English is a fast-evolving language and it pays to keep up to date with the latest new words and phrases. Word-lover and journalist Adam Jacot de Boinod does the legwork for English teachers trying to keep up.
Every year new words slip effortlessly into unofficial, informal English. Invariably, to stand the test of time and to find their way into the official dictionaries, they need to catch on. This is most likely if they incorporate brevity, wit or inventiveness rather than simply be a profanity or vulgarism.
I have gathered my favourite recent neologisms (newly coined words) that have originated often from social networks, usually from Britain and America. Many neologisms appear to be from two predominant sources: wellness and food. No doubt there is a connection.
For example, this year we have seen the emergence of the breath coach: someone who you pay to give you advice about how to breathe correctly.
There is also a funsultant: someone who advises employees on how to make the company a more fun place to work, and a vibe manager: someone whose job is to create a good atmosphere in the workplace.
These are all designed to create ambient wellness: a state of improved health deliberately created by a company’s products and processes.
As part of the mindfulness craze there’s beditate: to meditate in bed, and heartfulness: a type of meditation that involves being aware of your heart, thought to create a feeling of calm. Clean sleeping is the practice of getting enough good-quality sleep in order to improve or maintain one’s health.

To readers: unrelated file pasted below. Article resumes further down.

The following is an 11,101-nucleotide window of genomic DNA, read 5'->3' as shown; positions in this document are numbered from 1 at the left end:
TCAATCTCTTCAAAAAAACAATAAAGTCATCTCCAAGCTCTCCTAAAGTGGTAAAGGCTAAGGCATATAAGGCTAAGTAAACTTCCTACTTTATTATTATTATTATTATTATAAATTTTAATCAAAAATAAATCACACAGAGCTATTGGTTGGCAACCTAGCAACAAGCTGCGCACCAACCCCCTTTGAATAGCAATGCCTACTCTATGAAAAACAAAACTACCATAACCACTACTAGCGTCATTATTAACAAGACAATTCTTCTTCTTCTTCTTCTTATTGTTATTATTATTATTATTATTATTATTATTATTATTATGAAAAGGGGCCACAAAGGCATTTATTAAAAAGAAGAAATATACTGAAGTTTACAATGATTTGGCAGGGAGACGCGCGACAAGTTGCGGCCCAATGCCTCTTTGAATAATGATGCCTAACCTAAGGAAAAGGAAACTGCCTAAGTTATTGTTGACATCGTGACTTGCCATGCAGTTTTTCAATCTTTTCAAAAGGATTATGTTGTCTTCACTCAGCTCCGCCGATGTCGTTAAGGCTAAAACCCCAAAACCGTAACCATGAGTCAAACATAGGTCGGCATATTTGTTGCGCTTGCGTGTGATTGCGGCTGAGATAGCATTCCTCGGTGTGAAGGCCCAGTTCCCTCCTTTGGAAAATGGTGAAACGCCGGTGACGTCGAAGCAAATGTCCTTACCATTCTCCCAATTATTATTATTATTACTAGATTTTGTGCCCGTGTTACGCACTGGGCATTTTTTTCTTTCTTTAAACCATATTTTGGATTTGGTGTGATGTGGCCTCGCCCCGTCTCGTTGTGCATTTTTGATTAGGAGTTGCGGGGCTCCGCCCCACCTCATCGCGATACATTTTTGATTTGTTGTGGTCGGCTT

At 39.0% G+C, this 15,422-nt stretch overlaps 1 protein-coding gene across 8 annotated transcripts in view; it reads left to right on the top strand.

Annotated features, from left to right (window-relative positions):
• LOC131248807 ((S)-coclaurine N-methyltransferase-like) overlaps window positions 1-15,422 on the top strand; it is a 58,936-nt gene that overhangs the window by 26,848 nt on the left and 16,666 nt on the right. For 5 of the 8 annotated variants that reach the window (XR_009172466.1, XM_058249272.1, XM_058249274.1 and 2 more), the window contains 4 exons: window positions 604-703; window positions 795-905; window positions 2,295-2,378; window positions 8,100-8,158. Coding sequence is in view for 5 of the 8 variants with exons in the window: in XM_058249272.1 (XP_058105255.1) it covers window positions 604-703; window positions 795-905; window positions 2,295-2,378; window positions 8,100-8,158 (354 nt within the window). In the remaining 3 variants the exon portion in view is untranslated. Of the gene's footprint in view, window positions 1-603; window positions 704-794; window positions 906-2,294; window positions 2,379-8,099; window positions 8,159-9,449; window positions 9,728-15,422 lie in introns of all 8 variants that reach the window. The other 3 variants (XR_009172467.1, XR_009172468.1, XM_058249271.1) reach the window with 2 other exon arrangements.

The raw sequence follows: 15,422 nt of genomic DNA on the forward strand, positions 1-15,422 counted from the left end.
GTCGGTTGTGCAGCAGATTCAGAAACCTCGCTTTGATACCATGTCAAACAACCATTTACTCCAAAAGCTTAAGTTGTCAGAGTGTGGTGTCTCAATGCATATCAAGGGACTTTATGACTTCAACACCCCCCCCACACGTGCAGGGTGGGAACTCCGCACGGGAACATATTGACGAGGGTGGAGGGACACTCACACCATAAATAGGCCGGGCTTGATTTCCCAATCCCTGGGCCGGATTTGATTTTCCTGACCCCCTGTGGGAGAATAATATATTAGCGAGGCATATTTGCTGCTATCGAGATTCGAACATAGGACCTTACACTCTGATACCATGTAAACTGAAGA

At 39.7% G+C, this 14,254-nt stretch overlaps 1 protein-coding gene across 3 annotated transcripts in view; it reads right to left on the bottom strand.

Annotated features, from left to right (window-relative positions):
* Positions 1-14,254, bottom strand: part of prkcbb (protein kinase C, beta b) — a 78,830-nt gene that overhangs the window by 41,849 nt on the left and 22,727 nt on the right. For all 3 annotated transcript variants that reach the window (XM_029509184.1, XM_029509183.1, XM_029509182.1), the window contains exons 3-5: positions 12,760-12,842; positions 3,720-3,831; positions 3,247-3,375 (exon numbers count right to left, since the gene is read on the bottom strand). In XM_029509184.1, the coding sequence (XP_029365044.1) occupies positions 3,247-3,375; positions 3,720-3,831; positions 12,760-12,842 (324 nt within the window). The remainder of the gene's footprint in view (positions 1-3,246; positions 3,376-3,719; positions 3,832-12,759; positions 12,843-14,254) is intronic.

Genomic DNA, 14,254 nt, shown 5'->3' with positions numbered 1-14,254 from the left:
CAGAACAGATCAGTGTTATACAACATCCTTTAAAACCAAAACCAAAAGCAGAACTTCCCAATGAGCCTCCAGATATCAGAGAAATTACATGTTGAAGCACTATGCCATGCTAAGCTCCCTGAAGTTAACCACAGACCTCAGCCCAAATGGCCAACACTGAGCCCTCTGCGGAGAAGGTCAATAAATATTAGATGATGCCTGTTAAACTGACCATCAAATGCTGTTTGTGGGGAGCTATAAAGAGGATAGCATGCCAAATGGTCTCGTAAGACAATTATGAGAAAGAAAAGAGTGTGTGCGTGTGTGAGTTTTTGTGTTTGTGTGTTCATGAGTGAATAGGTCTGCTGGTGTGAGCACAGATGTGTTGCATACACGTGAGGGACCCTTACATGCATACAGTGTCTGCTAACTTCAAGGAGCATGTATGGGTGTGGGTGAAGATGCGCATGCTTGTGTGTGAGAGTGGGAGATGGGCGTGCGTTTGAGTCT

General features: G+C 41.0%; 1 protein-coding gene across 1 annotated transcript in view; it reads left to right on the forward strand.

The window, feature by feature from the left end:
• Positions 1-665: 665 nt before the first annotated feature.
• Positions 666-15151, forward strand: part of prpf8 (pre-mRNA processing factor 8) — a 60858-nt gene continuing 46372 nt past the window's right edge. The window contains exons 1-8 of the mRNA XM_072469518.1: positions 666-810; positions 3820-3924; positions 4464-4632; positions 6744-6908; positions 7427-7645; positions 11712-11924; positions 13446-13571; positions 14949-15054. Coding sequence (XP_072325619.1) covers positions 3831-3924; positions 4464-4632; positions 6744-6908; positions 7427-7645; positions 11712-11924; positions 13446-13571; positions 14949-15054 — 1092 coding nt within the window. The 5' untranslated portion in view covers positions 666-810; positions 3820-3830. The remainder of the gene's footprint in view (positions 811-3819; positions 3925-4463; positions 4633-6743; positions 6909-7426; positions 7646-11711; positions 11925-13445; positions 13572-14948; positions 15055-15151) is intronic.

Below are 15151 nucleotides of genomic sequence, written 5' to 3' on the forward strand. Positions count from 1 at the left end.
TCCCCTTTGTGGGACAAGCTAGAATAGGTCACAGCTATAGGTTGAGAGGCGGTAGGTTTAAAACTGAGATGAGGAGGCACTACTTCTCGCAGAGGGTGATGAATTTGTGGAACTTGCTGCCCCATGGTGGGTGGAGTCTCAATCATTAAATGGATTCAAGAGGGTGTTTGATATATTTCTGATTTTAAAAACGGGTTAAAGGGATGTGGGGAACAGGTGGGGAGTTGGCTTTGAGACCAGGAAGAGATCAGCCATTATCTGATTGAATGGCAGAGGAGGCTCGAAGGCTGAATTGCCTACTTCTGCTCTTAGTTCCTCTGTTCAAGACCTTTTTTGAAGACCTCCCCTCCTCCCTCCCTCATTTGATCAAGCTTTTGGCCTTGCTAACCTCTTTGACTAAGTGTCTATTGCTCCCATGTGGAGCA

Further extremes include sage smudge: to burn sage in a room in order to purify it and remove negative energy, and heli-yoga: taking a helicopter to an isolated outdoor location and doing a yoga session there.
While fitness and food have long been linked, the addition of poke: a salad made with raw fish, indicates a current interest in overall wellbeing. Less healthy perhaps are piecaken: a pie baked inside a cake, and cruffin: a kind of small cake that is shaped like a muffin but made of pastry layers like a croissant.
Love of different foods around the world has inspired a wealth of foody additions. They include knafeh: a dish, originally from the Middle East, consisting of layers of pastry and soft cheese, soaked in sugar syrup. From Japan, we have inherited a raindrop cake: a translucent dessert made from mineral water and a type of gelatin. There is also seitan: a substance made of wheat that is used in cooking instead of meat.
What health conscious times…
Adam Jacot de Boinod is the author of The Meaning of Tingo and Other Extraordinary Words from around the World, published by Penguin Books.